Sale and lease-back . Interesting for your company?

Discover the elements that make a sale and lease-back transaction a "win-win" deal.

The Finance Tower

At the beginning of this year, the Finance Tower in Brussels made headlines as it was sold for a record price of more than 1.2 billion euros. The building had already been sold in 2001 as part of a sale and lease-back operation by the Belgian government for 311 million euros. Taking into account the renovation costs of 325 million euros, the investor managed to realize a very interesting profit in less than 20 years. This gave rise to a discussion on whether the sale and lease back transaction that took place at the time made sense or not. In this article, we will discuss the elements that make a sale and lease-back transaction a "win-win" deal.

Sale and lease-back

A sale-and-lease-back operation means that an owner sells his building to a third party in order to continue occupying it as a tenant. As a result of this operation, the seller increases his liquidity and partially or fully settles the debts related to the property. From that moment on, the seller will have to pay rent to the new owner. He also transfers the responsibility of the structural maintenance of the building to the new owner.

When should companies consider a sale and lease back?

Many companies have been experiencing difficult times these past few months, or sadly will be in the coming ones. Some companies have been forced to dip into their financial reserves and are finding it more difficult to obtain funding from banks. A sale-and-lease-back operation can provide some breathing space.

Not only companies facing difficulties, but also those that have experienced growth and who lack the liquidity to sustain their growth, sometimes opt for a sale & lease-back. With such an operation, they are able to optimize their financial situation.

The sale price of the asset will depend on a number of factors:

The state of the building

Obviously, the state of the building will have an influence. If the building is well-maintained, the new owner will have to invest less in it. As a result, the selling price will be higher.

The construction year of the building also has a significant influence. This is because some elements of a building have a limited life span. Typical examples are the roof, heating and air-conditioning systems. The newer these elements are, the less risk there is of (high) short-term expenses for the investor.

The rental price

In the case of a sale & lease-back, the seller can determine the amount of rent he is willing to pay. The more rent the seller (and thus the future tenant) wishes to pay annually, the higher the selling price will be. However, there are limits to this rule: a rent well above the market price is not always considered attractive to investors, because it reduces the chances of a renewal at the end of the lease. It is therefore important that the rent does not deviate too far from a market level, otherwise some investors might drop out.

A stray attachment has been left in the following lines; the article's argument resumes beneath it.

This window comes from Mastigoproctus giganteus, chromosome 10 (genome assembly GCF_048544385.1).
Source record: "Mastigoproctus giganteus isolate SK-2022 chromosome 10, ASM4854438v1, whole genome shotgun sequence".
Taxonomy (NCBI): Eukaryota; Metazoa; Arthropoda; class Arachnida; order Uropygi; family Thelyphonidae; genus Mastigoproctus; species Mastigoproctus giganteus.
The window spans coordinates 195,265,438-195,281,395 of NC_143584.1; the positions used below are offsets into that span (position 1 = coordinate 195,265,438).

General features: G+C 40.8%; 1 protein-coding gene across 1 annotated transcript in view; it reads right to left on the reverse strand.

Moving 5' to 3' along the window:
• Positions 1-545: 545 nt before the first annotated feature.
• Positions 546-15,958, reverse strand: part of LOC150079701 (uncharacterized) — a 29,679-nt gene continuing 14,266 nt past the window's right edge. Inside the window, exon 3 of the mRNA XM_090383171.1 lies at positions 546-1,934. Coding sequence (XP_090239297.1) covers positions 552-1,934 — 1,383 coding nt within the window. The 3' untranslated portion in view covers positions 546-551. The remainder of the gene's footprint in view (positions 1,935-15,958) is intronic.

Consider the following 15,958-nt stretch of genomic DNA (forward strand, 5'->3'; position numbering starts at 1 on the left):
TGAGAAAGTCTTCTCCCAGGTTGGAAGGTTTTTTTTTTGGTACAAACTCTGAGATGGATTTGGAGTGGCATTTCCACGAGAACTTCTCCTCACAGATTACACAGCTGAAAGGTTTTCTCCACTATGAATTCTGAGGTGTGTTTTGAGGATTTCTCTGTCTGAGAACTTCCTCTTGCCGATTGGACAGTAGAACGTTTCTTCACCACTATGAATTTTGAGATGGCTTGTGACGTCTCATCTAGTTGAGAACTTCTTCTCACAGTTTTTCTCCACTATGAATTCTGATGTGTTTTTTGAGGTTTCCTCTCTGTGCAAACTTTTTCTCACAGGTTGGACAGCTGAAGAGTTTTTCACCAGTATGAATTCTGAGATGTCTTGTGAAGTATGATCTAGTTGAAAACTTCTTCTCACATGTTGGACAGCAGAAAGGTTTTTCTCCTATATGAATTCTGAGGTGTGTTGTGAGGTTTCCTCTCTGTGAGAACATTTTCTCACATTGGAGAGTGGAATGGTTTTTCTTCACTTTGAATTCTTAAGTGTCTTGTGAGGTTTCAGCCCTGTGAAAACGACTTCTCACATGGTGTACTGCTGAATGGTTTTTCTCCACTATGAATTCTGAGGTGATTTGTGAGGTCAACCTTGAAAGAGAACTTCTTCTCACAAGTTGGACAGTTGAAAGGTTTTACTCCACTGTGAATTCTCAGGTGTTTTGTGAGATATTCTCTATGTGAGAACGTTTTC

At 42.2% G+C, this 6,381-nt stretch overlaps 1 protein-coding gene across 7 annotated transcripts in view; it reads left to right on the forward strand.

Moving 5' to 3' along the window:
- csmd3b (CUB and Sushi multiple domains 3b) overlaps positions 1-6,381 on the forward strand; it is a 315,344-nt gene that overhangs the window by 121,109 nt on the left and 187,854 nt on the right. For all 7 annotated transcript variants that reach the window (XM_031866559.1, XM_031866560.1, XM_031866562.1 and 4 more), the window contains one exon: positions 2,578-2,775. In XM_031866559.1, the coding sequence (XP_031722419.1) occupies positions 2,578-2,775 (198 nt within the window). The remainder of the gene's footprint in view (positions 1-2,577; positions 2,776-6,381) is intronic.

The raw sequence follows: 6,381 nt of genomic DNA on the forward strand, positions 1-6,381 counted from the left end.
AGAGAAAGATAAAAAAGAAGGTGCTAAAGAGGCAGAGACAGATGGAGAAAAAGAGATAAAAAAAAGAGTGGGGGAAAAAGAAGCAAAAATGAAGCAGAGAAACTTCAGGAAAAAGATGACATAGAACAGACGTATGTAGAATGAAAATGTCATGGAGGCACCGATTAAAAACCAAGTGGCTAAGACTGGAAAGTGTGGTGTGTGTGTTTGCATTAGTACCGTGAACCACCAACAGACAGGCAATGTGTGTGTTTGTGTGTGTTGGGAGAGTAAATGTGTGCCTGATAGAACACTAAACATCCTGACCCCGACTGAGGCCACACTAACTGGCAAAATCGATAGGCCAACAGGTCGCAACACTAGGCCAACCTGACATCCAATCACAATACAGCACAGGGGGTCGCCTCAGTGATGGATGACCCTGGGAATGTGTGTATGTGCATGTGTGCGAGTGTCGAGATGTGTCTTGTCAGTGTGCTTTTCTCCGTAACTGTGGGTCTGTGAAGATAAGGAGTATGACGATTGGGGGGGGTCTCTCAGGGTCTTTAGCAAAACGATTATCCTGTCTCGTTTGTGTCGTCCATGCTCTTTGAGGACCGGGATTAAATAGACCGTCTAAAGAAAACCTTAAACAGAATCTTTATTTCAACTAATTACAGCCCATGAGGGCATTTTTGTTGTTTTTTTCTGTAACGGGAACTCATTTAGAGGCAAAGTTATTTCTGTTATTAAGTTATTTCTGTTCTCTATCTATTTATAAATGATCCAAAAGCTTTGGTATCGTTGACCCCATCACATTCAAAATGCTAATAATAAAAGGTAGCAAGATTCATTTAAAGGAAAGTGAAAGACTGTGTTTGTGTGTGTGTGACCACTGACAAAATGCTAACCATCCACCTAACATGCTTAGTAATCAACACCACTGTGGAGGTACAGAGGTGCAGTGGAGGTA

Investors are often risk-averse. The greatest risk for an investor in commercial real estate is vacancy. The longer a tenant engages in a lease, the more certain an investor is of his income. Many investors are therefore willing to accept a lower yield in exchange for the warranty of their revenues. Generally, it can be assumed that if the seller/tenant commits for a long period of time, the selling price will be higher.

Investors often prefer to work with tenants who commit for a period of 6 to 12 years. Then again, a lease of longer than 12 years will be less attractive to investors. This does not allow them to make certain investments that are necessary to ensure that the building complies with new regulations (e.g. insulation). However, this usually doesn't apply for single-tenant buildings.


Once the rent is fixed, the selling price is determined in function of the desired return on investment. The ratio between the rent (an income for the investor) and the selling price (an expense for the investor) is called the yield.  An investor will, of course, always strive for the highest possible yield. A seller, on the other hand, wants to obtain the highest possible selling price in relation to the rent he will be paying, and therefore wants to keep the yield as low as possible. The effective yield of a building is determined by supply and demand for similar buildings in the area. A local real estate expert knows which market yields are applied in a specific region.


It’s clear that there are several elements that need to be taken into account in order to determine whether a sale & lease-back could be interesting for a company. Do you wonder if a sale-and-lease-back is the right strategy for your company? Or are you looking for an investment in a building that is leased on a long-term basis? Do not hesitate to contact us, our teams will be glad to answer all of your questions.